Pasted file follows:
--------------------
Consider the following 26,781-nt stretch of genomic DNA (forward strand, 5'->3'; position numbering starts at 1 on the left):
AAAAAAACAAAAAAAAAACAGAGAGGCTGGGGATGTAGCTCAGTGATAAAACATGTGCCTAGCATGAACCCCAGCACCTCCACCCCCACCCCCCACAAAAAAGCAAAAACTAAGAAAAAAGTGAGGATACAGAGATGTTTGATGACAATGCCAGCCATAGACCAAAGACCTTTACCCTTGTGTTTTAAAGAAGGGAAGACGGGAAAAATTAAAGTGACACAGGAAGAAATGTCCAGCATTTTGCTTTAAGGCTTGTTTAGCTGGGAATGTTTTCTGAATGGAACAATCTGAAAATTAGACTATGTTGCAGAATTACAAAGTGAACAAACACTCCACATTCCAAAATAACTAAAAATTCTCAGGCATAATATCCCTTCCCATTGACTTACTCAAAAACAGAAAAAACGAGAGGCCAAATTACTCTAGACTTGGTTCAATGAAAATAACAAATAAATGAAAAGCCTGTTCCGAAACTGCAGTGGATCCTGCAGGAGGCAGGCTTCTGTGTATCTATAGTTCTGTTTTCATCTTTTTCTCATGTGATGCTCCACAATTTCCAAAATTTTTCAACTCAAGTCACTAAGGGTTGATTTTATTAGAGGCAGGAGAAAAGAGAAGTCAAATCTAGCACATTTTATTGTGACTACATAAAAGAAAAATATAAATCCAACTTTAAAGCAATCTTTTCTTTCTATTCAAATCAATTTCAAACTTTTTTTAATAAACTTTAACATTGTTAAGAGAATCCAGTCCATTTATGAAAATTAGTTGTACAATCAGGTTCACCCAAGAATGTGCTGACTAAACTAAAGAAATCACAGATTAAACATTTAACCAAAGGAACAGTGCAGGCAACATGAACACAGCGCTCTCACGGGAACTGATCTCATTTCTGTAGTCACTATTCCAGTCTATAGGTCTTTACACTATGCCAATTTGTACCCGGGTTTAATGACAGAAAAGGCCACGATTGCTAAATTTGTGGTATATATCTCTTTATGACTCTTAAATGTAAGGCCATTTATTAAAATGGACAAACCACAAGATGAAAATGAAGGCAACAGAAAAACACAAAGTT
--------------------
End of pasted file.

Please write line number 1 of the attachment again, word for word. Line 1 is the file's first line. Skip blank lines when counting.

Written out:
Consider the following 26,781-nt stretch of genomic DNA (forward strand, 5'->3'; position numbering starts at 1 on the left):